4 – Reading: I typically use a daily devotional to guide my scripture selection (e.g., Oswald Chambers’ My Utmost for His Highest). I read the context around the Scripture and then go to the commentary. Please note that it is important to be in the Bible and not use the devotional guide as “spiritual fast food.” The true power is in the Bible, not the devotion or commentary. At other times, I read a chapter of Proverbs depending on the date. Proverbs has thirty-one chapters, which works out to one chapter each day for a month. For example, I read Proverbs 7 on June 7. I will also choose a book of the Bible and read a chapter per day. If you take this route, I recommend starting with the Gospel of John.
5 – Memorization: Choose a few scriptures that have special meaning to you and commit them to memory. This will allow you to recall them and think about them at any time.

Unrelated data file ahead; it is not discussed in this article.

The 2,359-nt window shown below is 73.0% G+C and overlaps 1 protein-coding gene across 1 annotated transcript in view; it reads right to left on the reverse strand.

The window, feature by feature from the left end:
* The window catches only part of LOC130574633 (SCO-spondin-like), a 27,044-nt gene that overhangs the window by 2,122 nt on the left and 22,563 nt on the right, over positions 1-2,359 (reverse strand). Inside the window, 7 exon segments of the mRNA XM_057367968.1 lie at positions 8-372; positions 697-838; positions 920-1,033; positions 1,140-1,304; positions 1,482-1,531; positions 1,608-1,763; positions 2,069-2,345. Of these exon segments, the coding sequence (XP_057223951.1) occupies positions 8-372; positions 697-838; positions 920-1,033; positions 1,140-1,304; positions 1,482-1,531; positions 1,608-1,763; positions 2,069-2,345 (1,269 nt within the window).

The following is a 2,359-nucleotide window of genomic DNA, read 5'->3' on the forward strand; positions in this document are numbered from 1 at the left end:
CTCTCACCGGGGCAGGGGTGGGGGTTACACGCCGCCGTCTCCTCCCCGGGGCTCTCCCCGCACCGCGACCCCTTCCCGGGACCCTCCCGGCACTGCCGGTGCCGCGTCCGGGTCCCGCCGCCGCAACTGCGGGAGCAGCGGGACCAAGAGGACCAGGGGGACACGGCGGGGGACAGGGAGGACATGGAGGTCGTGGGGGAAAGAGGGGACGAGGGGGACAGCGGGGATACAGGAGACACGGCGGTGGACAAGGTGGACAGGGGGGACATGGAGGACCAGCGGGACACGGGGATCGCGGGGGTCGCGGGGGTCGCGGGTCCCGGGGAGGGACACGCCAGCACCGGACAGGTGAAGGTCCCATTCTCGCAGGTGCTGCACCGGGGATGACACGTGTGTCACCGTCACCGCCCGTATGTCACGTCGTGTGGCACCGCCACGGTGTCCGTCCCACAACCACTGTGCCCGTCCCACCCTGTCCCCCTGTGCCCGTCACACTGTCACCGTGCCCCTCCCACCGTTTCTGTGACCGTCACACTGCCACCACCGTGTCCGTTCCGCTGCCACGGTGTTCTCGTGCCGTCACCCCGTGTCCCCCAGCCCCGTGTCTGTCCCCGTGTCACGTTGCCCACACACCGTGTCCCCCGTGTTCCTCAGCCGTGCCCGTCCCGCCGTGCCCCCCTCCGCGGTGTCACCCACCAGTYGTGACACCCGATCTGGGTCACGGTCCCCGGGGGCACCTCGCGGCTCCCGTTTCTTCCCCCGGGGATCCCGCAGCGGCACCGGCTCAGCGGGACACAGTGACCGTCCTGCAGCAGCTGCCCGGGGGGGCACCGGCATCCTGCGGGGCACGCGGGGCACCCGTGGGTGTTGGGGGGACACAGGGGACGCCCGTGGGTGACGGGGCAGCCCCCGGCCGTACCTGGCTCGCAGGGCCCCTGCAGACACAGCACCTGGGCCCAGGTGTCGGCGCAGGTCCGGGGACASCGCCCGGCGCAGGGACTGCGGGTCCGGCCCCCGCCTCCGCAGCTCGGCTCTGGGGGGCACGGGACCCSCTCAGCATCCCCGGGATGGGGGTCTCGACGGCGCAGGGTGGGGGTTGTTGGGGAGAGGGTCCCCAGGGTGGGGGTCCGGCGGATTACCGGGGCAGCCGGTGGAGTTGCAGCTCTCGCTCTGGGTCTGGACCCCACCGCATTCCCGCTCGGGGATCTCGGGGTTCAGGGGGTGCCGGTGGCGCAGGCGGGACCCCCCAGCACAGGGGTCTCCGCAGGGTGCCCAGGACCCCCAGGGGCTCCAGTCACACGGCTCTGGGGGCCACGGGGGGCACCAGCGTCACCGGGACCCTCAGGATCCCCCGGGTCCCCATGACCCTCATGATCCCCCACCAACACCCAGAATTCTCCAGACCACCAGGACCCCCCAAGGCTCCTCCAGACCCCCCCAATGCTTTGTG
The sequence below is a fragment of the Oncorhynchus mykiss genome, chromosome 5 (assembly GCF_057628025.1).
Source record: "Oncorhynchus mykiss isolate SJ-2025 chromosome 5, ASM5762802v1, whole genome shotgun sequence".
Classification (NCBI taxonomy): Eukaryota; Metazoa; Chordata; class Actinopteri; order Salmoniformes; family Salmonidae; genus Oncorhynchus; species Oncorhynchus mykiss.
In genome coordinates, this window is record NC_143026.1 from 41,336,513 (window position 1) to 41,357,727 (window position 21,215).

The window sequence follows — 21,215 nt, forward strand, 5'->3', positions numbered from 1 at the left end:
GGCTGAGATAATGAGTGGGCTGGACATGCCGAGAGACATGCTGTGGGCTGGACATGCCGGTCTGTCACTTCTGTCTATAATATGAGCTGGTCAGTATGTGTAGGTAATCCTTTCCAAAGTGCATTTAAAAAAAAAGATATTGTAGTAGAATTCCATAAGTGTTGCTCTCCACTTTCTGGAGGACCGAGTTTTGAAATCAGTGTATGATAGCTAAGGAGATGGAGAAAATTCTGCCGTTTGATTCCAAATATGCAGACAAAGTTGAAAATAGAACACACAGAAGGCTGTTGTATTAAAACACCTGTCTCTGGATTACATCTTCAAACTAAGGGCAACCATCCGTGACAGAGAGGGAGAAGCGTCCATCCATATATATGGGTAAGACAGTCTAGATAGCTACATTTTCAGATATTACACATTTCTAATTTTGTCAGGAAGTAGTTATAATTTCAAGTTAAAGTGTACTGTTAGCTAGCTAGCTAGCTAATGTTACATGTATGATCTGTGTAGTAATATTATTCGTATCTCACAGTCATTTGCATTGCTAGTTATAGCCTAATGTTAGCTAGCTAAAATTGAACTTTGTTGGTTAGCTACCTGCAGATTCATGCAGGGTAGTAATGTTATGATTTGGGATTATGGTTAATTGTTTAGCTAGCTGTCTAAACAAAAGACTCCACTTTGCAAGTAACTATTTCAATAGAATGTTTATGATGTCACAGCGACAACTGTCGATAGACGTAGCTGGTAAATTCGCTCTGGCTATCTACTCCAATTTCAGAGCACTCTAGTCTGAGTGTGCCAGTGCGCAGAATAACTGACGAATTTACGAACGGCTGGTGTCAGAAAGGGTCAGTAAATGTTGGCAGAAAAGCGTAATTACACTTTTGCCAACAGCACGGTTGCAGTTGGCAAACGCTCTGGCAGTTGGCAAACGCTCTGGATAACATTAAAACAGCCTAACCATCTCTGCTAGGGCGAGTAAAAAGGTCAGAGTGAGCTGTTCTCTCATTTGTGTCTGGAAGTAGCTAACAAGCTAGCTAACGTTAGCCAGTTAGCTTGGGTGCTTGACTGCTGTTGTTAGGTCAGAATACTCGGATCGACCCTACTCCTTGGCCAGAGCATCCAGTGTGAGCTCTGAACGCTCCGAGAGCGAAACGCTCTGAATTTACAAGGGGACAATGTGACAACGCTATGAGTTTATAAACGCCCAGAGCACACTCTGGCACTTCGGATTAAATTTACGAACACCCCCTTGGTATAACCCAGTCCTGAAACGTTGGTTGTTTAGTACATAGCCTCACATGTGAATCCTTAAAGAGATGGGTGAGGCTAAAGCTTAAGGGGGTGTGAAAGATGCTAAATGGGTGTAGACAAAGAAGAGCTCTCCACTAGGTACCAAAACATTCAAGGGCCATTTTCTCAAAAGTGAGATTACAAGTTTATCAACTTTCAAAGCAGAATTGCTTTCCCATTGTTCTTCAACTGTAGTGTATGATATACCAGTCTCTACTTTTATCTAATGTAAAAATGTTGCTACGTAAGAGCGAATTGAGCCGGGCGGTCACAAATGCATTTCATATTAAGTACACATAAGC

6 – Meditation: J. I. Packer describes meditation as “an activity of holy thought, consciously performed in the presence of God, under the eye of God, by the help of God, as a means of communication with God. Its purpose is to clear one’s mental and spiritual vision of God and let his truth make its full and proper impact on one’s mind and heart.”In contrast to Eastern meditation, which seeks to empty the mind, Christian meditation seeks to focus and fill the mind with the truth of God.
7 – Write: Author Joan Didion once said, “I don’t know what I think until I write it down.”Similarly, an adage goes, “There is no impression without expression, and there is no expression without impression.” It is vitally important to journal your thoughts. What do you see in God’s Word? How will you apply what you’ve learned? Articulating these thoughts will help them stick. Another benefit is that you can look back over your entries and see how God is working in your life.
8 – Prayer: At the end of my quiet time, I thank God for his Word, tell him what I’ve learned, and seek his help to apply it to my life.